External Affiars Minister Joe Clark says to expect ''momentum but no miracles'' from the Toronto Economic Summit. That's a good way to describe what is likely to be the outcome of this gathering of leaders of the seven major industrial countries and the president of the European Community.
If the momentum is of sufficient force to lead toward long-term solutions to some of the tough problems confronting the leaders, the Toronto meeting will record a solid achievement.
There are hopeful signs. Prime Minister Brian Mulroney will press the leaders to send a strong message to the General Agreement on Tariffs & Trade mid-term meeting in December in Montreal that the political will does indeed exist to begin to tear down agricultural subsidies.
Mulroney told The Financial Post's Ottawa bureau chief, Hyman Solomon (p. 1), that he wants ''a direct signal to negotiators that the political will exists for change.'' Agricultural subsidies are a politically sensitive issue in all summit countries. And Canada, as international comparisons have shown, is a big-league subsidizer.
An attack on subsidies has strong support from the Business Council on National Issues. This week, the council called for a program that includes a common basis for measuring trade-distorting agricultural subsidies; a freeze on agricultural production and export subsidy levels followed by real reductions in 1989-90; reductions in barriers to market access; and agreement on management of agricultural surpluses to avoid disruption of world markets.''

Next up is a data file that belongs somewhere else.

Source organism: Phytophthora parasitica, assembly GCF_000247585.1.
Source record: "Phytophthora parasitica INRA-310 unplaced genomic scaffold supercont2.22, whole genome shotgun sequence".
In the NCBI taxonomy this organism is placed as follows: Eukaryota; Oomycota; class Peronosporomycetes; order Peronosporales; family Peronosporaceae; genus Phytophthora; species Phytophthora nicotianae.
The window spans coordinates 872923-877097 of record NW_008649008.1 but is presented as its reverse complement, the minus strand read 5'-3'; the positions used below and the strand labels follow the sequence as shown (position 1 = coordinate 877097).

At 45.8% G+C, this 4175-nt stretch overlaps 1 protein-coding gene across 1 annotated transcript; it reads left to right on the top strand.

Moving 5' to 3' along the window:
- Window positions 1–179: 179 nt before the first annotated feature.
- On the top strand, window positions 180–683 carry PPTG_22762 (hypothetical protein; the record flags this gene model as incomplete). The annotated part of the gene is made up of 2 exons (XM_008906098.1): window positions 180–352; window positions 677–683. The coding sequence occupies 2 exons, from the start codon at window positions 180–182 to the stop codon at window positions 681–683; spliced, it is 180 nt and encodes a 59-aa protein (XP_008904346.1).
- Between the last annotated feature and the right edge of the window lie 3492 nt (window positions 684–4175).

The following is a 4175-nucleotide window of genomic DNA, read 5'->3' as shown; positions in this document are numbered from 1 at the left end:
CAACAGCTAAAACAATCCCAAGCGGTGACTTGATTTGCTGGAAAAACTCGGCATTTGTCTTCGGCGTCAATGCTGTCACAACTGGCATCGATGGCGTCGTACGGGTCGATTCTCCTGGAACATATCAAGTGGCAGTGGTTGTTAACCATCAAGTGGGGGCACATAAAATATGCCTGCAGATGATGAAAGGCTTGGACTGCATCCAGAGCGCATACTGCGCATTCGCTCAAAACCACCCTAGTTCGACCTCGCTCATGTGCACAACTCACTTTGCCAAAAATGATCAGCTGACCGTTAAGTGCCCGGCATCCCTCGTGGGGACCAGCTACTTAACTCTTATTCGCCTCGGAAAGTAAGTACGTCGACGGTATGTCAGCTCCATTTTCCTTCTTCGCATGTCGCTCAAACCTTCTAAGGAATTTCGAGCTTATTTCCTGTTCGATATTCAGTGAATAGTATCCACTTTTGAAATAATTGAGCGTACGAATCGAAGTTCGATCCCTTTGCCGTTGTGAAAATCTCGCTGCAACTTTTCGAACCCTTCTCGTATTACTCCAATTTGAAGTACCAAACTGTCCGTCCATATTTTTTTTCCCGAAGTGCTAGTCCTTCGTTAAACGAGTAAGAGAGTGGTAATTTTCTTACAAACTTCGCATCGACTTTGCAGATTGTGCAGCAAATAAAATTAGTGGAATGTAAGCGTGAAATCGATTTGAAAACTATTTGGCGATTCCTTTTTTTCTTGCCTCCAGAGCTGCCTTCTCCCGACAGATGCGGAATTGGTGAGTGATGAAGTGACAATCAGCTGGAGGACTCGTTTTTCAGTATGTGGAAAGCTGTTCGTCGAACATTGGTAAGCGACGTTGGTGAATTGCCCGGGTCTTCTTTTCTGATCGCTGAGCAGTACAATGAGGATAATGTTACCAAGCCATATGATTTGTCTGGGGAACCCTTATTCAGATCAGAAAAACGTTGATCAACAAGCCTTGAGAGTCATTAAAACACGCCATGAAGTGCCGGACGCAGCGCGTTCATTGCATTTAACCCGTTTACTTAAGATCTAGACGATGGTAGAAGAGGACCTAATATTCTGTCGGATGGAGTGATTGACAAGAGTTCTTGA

Mulroney seems ready to take the ''political heat'' that comes with cutting back on subsidies. But he is not willing to take the heat all by himself. ''Don't ask me to sacrifice a single Canadian farmer in Saskatchewan or Manitoba unless we see both the clarity and the commonality of the signal which will be sent from the summit to Montreal,'' he said. U.S. President Ronald Reagan and British Prime Minister Margaret Thatcher are on side on the subsidy issue, but Mulroney will have his work cut out to get the other summiteers to agree to move against subsidies.
There is also the likelihood of some ''momentum'' on the Third World debt issue. Canada is in the forefront of a move to ease the debt burden on the poorest countries, mainly those in sub-Saharan Africa. Mulroney has credibility on this issue because of Canada's forgiveness last fall of development assistance debt for 13 sub-Saharan countries.
What may emerge from the summit is agreement on a ''menu'' of options in which debtor and creditor nations can work out debt rescheduling and concessional deals on an individual basis. In addition to some forgiveness, this could include rescheduling paybacks at lower than market interest rates.
Last week, President Mitterrand of France sent letters to the other summit leaders proposing that there be agreement at the summit to cancel one third of the debt of the poorest nations. With Canada's example before them, there could well be action on this front in Toronto.
DNOTE (Ed. note) Refers to ''Mulroney presses for ''political will'', by Hyman Soloman, p. 1
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Revised: June 3, 1995
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